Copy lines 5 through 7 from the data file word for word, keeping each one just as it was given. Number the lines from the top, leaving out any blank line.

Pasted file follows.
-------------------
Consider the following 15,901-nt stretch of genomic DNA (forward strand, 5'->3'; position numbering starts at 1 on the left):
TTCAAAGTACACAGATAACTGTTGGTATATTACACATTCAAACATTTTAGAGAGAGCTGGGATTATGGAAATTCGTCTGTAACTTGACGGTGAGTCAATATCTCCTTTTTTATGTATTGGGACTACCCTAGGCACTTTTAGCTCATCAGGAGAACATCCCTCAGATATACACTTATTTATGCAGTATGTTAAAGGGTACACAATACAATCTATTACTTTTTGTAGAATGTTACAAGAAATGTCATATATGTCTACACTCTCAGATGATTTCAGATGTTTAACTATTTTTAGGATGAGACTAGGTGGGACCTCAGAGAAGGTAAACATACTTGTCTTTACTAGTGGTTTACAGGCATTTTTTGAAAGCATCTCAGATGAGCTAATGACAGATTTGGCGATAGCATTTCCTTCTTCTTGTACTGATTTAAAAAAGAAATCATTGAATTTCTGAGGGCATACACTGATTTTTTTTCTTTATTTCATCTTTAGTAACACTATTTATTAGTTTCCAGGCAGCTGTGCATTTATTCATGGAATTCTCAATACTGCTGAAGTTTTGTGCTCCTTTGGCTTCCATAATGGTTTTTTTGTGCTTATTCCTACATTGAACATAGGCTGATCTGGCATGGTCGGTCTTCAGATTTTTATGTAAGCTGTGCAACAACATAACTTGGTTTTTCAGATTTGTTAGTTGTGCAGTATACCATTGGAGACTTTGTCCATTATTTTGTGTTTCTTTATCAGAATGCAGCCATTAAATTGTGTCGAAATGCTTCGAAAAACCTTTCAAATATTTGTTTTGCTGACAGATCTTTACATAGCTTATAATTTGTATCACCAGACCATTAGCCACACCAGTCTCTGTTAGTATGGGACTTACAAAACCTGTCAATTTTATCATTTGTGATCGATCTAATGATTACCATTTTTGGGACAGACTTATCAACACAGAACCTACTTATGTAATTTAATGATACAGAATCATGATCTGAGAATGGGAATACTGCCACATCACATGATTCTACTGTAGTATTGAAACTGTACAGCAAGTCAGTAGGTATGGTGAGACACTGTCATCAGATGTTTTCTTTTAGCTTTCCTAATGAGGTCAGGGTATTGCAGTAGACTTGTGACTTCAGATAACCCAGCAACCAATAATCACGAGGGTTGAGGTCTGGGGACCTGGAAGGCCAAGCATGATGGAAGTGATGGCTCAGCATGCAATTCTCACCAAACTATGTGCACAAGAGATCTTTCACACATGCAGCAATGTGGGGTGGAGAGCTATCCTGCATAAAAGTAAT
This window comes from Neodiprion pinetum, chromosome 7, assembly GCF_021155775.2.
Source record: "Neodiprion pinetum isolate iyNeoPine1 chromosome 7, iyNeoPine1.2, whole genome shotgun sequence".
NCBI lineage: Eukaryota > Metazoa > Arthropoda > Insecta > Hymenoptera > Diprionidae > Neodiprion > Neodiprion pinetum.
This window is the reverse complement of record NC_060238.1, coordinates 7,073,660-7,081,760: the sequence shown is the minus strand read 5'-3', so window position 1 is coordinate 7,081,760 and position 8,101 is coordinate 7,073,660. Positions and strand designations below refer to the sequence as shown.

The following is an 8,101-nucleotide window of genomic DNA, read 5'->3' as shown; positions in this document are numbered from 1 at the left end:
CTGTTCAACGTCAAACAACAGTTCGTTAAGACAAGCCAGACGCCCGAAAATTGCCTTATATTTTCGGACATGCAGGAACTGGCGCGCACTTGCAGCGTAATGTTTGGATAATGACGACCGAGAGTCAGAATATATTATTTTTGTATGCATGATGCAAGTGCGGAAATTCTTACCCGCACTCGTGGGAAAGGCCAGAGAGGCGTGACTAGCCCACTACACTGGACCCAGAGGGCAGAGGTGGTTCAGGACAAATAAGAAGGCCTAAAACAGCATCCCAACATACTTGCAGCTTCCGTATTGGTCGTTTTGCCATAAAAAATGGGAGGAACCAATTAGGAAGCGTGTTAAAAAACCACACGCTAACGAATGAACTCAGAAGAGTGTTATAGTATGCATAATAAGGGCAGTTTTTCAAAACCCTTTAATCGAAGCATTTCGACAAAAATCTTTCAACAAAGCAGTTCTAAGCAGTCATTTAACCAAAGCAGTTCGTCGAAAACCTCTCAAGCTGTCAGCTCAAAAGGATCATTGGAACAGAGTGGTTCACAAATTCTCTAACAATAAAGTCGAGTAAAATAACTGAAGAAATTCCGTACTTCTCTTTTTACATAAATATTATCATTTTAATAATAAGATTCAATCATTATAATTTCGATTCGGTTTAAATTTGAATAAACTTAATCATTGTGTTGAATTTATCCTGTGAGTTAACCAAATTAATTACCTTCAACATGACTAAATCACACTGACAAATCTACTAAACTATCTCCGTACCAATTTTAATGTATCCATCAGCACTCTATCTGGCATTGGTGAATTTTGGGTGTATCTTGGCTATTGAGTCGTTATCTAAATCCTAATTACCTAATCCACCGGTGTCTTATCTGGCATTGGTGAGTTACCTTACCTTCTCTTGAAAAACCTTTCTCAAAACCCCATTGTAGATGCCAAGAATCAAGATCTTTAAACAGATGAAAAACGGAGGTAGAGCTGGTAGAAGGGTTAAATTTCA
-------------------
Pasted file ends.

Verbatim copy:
NCBI lineage: Eukaryota > Metazoa > Arthropoda > Insecta > Hymenoptera > Diprionidae > Neodiprion > Neodiprion pinetum.
This window is the reverse complement of record NC_060238.1, coordinates 7,073,660-7,081,760: the sequence shown is the minus strand read 5'-3', so window position 1 is coordinate 7,081,760 and position 8,101 is coordinate 7,073,660. Positions and strand designations below refer to the sequence as shown.

The following is an 8,101-nucleotide window of genomic DNA, read 5'->3' as shown; positions in this document are numbered from 1 at the left end: